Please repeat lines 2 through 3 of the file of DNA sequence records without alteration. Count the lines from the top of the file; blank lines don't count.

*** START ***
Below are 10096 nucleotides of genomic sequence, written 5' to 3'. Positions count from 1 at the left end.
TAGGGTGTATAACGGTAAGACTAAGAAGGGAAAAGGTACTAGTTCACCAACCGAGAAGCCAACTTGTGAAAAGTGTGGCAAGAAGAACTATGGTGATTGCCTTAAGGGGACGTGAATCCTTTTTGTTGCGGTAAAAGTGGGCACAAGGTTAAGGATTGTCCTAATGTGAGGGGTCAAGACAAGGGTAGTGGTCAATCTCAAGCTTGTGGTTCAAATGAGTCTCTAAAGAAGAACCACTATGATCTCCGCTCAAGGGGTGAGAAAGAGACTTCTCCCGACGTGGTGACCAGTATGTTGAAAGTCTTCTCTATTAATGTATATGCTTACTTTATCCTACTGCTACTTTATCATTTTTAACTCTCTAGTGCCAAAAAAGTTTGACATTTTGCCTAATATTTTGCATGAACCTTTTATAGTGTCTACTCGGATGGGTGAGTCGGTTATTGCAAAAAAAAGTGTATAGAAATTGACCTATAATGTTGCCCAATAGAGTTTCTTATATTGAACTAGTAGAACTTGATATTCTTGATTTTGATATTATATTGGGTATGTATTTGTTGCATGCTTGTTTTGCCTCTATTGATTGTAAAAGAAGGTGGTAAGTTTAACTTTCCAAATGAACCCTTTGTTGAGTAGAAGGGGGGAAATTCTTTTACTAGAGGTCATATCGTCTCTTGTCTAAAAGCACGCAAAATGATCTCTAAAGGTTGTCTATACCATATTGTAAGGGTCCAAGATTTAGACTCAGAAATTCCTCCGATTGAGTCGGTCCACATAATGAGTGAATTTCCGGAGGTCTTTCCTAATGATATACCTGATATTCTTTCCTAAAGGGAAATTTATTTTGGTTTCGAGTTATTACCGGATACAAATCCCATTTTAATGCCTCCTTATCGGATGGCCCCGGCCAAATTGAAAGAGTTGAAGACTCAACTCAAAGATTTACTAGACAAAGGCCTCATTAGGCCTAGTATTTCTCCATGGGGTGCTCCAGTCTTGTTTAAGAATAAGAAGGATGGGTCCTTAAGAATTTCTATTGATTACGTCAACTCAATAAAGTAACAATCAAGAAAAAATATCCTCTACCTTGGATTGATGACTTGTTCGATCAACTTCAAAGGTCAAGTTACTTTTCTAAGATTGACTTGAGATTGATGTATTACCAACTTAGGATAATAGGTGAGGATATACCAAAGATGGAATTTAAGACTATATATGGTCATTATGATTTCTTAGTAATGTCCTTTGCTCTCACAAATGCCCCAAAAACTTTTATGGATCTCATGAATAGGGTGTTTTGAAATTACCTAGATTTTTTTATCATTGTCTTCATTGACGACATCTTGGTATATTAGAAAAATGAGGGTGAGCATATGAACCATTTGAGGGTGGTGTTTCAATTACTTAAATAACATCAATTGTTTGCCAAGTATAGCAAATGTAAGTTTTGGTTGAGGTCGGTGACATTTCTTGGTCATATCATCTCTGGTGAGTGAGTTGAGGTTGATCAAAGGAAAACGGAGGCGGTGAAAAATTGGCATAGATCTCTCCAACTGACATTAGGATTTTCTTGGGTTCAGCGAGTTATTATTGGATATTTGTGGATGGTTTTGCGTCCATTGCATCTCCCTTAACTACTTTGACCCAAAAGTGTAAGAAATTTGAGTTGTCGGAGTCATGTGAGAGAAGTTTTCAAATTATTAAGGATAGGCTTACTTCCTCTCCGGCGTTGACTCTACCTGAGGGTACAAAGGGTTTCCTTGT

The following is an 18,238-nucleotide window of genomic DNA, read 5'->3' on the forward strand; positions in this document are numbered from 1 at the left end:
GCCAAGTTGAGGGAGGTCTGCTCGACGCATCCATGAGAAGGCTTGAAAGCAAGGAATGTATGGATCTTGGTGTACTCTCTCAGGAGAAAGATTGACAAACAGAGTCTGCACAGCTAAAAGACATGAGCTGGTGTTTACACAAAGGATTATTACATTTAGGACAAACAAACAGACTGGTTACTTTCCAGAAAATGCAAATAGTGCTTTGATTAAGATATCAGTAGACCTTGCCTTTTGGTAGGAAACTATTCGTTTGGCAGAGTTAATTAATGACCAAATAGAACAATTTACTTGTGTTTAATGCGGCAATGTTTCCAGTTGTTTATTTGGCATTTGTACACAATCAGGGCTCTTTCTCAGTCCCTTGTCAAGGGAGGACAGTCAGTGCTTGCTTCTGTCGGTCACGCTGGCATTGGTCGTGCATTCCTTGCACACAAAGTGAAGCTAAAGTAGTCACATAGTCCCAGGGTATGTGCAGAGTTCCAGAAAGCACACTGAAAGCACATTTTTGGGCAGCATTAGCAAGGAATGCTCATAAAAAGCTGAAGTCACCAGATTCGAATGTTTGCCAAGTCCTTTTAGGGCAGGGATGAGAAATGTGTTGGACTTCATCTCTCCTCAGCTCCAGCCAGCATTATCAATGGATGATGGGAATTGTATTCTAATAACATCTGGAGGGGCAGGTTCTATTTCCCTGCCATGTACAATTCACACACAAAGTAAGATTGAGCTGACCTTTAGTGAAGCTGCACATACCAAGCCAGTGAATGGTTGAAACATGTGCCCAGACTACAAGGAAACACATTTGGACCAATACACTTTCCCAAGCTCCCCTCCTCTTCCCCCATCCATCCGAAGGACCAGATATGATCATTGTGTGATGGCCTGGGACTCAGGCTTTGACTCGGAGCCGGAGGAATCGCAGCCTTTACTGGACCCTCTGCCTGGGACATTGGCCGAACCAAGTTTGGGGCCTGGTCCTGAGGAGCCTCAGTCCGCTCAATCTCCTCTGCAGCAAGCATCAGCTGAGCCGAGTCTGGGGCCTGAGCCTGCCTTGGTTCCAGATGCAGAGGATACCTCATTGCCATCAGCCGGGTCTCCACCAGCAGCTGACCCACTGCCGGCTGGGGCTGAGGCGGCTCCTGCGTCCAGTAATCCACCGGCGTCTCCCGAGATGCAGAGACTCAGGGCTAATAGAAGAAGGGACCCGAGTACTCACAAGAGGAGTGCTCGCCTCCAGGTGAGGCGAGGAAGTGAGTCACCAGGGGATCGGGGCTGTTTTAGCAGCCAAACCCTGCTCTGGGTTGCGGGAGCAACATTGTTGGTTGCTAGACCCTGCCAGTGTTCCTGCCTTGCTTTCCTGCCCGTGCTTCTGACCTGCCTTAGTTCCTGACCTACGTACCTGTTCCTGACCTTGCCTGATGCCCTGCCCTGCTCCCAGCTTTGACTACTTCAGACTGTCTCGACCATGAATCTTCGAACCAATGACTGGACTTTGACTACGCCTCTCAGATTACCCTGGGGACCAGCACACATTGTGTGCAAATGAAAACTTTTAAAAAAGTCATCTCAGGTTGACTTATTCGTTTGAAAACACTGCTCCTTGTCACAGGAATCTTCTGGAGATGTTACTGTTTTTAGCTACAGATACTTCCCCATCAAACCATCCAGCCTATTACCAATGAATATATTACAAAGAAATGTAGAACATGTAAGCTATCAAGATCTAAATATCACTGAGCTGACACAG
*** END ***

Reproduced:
TAGGGTGTATAACGGTAAGACTAAGAAGGGAAAAGGTACTAGTTCACCAACCGAGAAGCCAACTTGTGAAAAGTGTGGCAAGAAGAACTATGGTGATTGCCTTAAGGGGACGTGAATCCTTTTTGTTGCGGTAAAAGTGGGCACAAGGTTAAGGATTGTCCTAATGTGAGGGGTCAAGACAAGGGTAGTGGTCAATCTCAAGCTTGTGGTTCAAATGAGTCTCTAAAGAAGAACCACTATGATCTCCGCTCAAGGGGTGAGAAAGAGACTTCTCCCGACGTGGTGACCAGTATGTTGAAAGTCTTCTCTATTAATGTATATGCTTACTTTATCCTACTGCTACTTTATCATTTTTAACTCTCTAGTGCCAAAAAAGTTTGACATTTTGCCTAATATTTTGCATGAACCTTTTATAGTGTCTACTCGGATGGGTGAGTCGGTTATTGCAAAAAAAAGTGTATAGAAATTGACCTATAATGTTGCCCAATAGAGTTTCTTATATTGAACTAGTAGAACTTGATATTCTTGATTTTGATATTATATTGGGTATGTATTTGTTGCATGCTTGTTTTGCCTCTATTGATTGTAAAAGAAGGTGGTAAGTTTAACTTTCCAAATGAACCCTTTGTTGAGTAGAAGGGGGGAAATTCTTTTACTAGAGGTCATATCGTCTCTTGTCTAAAAGCACGCAAAATGATCTCTAAAGGTTGTCTATACCATATTGTAAGGGTCCAAGATTTAGACTCAGAAATTCCTCCGATTGAGTCGGTCCACATAATGAGTGAATTTCCGGAGGTCTTTCCTAATGATATACCTGATATTCTTTCCTAAAGGGAAATTTATTTTGGTTTCGAGTTATTACCGGATACAAATCCCATTTTAATGCCTCCTTATCGGATGGCCCCGGCCAAATTGAAAGAGTTGAAGACTCAACTCAAAGATTTACTAGACAAAGGCCTCATTAGGCCTAGTATTTCTCCATGGGGTGCTCCAGTCTTGTTTAAGAATAAGAAGGATGGGTCCTTAAGAATTTCTATTGATTACGTCAACTCAATAAAGTAACAATCAAGAAAAAATATCCTCTACCTTGGATTGATGACTTGTTCGATCAACTTCAAAGGTCAAGTTACTTTTCTAAGATTGACTTGAGATTGATGTATTACCAACTTAGGATAATAGGTGAGGATATACCAAAGATGGAATTTAAGACTATATATGGTCATTATGATTTCTTAGTAATGTCCTTTGCTCTCACAAATGCCCCAAAAACTTTTATGGATCTCATGAATAGGGTGTTTTGAAATTACCTAGATTTTTTTATCATTGTCTTCATTGACGACATCTTGGTATATTAGAAAAATGAGGGTGAGCATATGAACCATTTGAGGGTGGTGTTTCAATTACTTAAATAACATCAATTGTTTGCCAAGTATAGCAAATGTAAGTTTTGGTTGAGGTCGGTGACATTTCTTGGTCATATCATCTCTGGTGAGTGAGTTGAGGTTGATCAAAGGAAAACGGAGGCGGTGAAAAATTGGCATAGATCTCTCCAACTGACATTAGGATTTTCTTGGGTTCAGCGAGTTATTATTGGATATTTGTGGATGGTTTTGCGTCCATTGCATCTCCCTTAACTACTTTGACCCAAAAGTGTAAGAAATTTGAGTTGTCGGAGTCATGTGAGAGAAGTTTTCAAATTATTAAGGATAGGCTTACTTCCTCTCCGGCGTTGACTCTACCTGAGGGTACAAAGGGTTTCCTTGT

The following is an 18,238-nucleotide window of genomic DNA, read 5'->3' on the forward strand; positions in this document are numbered from 1 at the left end: